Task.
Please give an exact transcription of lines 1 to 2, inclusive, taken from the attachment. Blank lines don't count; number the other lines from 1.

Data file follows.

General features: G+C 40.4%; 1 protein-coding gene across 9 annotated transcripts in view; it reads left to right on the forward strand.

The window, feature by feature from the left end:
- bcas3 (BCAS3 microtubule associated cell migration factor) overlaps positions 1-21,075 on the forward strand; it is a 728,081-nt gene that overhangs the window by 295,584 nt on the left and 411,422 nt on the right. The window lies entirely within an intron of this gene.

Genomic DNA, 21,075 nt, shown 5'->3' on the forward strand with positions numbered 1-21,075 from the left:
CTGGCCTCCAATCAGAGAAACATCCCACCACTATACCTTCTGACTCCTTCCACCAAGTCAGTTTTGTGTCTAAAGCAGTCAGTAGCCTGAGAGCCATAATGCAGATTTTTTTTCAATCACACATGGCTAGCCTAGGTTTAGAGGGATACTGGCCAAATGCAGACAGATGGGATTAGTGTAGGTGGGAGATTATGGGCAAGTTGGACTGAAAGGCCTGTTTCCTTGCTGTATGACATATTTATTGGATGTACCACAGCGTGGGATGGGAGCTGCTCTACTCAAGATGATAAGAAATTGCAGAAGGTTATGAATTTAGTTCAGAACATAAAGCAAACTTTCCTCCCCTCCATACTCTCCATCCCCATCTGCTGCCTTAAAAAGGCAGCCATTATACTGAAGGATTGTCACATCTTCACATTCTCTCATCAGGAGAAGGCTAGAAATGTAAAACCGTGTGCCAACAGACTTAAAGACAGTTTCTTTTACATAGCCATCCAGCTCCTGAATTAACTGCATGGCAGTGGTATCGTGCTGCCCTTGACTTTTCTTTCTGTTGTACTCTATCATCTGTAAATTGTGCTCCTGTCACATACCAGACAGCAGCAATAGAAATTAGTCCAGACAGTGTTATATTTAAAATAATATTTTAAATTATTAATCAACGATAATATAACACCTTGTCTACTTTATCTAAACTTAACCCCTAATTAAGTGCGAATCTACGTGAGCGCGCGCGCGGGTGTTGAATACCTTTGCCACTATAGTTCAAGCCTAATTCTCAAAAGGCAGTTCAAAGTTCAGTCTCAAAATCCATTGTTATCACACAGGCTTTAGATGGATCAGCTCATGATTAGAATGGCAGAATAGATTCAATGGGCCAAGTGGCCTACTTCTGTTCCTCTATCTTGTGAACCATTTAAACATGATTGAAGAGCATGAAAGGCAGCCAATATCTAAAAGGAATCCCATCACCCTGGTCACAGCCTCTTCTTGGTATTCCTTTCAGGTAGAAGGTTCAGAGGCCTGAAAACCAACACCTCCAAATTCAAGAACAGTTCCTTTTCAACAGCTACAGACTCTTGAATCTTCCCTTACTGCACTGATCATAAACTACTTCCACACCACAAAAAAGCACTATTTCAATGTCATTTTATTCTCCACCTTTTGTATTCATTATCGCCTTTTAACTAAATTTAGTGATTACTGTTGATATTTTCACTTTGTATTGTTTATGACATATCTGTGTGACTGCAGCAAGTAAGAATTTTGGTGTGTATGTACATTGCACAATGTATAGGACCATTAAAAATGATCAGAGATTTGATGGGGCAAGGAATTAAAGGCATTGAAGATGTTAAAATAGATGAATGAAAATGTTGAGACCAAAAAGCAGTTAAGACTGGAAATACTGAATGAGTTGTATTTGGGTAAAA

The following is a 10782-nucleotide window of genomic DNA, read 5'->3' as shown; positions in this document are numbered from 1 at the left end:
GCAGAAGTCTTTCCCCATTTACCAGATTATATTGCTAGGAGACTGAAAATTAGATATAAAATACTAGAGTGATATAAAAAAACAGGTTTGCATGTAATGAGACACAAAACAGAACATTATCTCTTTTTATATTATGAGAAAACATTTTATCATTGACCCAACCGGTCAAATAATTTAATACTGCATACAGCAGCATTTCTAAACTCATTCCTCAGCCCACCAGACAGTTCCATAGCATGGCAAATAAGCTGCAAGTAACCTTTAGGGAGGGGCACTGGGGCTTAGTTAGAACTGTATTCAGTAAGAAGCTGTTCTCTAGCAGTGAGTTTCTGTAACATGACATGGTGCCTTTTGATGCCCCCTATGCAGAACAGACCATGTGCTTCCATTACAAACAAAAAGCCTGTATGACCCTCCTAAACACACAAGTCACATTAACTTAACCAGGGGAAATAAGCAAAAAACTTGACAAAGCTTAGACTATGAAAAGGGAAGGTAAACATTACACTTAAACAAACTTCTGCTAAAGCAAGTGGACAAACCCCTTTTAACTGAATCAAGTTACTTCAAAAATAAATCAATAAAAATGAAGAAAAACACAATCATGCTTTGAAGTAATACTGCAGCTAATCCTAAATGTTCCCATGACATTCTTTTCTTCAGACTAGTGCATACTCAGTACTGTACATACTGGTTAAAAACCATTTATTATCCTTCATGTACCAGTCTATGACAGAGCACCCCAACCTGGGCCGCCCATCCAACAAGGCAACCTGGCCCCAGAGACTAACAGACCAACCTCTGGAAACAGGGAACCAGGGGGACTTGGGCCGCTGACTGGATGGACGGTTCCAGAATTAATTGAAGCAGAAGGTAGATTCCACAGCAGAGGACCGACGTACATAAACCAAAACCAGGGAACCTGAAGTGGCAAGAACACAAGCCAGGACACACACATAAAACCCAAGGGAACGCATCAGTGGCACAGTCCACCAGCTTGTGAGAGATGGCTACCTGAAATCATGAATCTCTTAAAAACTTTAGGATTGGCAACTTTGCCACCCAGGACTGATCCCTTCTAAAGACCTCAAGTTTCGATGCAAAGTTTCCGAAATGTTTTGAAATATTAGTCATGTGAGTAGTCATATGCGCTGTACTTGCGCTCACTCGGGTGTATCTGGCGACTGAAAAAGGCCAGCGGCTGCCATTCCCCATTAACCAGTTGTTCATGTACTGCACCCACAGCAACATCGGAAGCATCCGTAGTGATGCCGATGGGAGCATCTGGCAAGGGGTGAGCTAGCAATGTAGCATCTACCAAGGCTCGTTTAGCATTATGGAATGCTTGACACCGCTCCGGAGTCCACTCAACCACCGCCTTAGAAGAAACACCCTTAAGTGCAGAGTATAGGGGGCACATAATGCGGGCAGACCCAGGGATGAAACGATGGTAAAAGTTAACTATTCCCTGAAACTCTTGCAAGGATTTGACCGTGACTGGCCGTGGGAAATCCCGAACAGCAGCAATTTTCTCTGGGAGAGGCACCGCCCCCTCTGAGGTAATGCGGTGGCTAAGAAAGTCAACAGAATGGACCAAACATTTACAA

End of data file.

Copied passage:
General features: G+C 40.4%; 1 protein-coding gene across 9 annotated transcripts in view; it reads left to right on the forward strand.

The window, feature by feature from the left end: